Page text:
US Defense Secretary Robert Gates said at a congressional hearing Feb. 17 that Guantánamo Bay is unlikely to be closed because of security concerns. Responding to a question from the Senate Armed Forces Committee, Gates said that the odds of closing the detention facility are “very, very low,” particularly because of congressional opposition, the difficulty in predicting which detainees are likely to return to terrorist activities and restrictions on detainees being brought to the US for trial under the Ike Skelton National Defense Authorization Act of 2011. Gates made his comments one day after CIA Director Leon Panetta told Congress that, if captured, Osama bin Laden and his second-in-command would probably be sent to Guantánamo Bay. At his first press briefing on Feb. 16, press secretary Jay Carney said that President Barack Obama still aims to close Guantánamo, despite Panetta’s comments.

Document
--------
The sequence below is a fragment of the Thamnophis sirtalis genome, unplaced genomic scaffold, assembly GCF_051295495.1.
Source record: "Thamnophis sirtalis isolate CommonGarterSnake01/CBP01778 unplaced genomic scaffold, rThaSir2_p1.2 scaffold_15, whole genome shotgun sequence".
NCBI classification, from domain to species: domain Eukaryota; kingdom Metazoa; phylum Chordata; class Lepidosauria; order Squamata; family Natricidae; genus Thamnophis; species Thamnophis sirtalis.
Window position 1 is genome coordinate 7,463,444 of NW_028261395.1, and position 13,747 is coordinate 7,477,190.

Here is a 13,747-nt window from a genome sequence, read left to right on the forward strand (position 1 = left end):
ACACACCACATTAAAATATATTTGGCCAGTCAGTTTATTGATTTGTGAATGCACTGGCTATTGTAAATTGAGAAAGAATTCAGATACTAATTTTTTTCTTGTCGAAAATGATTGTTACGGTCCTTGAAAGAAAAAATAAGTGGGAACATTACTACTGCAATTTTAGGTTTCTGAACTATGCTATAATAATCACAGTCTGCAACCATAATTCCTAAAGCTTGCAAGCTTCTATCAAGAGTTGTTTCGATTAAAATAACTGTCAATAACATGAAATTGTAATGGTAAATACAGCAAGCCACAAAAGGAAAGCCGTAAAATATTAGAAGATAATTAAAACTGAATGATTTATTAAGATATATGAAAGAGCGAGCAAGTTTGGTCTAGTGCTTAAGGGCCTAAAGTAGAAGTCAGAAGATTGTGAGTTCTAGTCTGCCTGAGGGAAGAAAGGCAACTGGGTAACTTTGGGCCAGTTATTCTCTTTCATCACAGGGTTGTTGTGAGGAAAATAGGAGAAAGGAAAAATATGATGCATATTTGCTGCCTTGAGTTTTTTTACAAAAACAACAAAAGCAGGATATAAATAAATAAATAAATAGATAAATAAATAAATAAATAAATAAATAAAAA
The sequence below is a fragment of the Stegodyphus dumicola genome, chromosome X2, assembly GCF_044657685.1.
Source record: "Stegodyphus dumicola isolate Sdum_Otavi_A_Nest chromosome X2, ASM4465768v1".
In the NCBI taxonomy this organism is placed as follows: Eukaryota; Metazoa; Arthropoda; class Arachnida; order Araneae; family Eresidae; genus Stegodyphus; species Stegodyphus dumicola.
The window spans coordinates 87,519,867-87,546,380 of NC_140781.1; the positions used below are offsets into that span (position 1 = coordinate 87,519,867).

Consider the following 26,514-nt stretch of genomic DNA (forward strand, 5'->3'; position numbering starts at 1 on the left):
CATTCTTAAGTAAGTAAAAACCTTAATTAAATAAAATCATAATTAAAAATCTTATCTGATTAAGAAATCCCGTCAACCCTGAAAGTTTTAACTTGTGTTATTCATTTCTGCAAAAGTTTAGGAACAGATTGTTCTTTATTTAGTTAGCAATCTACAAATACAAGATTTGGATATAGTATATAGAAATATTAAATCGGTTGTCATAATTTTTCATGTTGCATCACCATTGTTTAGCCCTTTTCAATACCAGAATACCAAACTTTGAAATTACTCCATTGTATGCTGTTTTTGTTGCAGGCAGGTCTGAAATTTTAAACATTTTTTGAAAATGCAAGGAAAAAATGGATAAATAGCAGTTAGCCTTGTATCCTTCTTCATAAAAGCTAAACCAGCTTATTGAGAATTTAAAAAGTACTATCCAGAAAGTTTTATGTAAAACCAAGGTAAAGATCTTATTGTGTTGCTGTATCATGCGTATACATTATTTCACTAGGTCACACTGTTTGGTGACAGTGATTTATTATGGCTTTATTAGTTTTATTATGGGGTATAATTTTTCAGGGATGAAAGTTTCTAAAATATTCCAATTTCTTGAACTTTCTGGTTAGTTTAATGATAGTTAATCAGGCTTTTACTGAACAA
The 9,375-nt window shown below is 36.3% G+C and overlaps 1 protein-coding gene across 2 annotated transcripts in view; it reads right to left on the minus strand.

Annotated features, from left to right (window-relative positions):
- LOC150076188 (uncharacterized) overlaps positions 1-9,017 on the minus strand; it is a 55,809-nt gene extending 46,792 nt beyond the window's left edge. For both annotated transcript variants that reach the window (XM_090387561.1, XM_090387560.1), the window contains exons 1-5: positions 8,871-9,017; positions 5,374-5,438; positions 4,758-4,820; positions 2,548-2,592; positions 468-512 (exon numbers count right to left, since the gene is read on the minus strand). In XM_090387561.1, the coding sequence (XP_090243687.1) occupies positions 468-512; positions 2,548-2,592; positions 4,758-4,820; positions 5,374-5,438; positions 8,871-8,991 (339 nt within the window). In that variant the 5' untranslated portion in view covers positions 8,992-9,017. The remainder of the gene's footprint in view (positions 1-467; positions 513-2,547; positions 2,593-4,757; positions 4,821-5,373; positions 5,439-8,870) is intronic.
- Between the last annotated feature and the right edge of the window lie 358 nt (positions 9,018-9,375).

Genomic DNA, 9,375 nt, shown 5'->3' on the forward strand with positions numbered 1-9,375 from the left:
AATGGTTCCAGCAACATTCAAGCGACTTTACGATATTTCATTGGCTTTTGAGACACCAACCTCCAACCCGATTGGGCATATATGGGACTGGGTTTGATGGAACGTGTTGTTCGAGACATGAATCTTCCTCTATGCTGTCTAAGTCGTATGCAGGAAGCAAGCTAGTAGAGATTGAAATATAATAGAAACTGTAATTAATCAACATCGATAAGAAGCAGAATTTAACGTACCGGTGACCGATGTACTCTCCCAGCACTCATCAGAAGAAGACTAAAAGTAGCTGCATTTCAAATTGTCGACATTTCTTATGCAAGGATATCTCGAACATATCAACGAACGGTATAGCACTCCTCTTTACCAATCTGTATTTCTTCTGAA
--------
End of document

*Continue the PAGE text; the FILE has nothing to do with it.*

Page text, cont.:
The Obama administration continues its push to close the Guantánamo Bay facility, despite running into several hurdles in closing the prison, including the suspension of detainee transfers to Yemen and a new law barring the transfer of Guantánamo detainees to the US for trial. There are currently 178 detainees awaiting transfer from Guantanamo.
From Jurist, Feb. 18. Used with permission.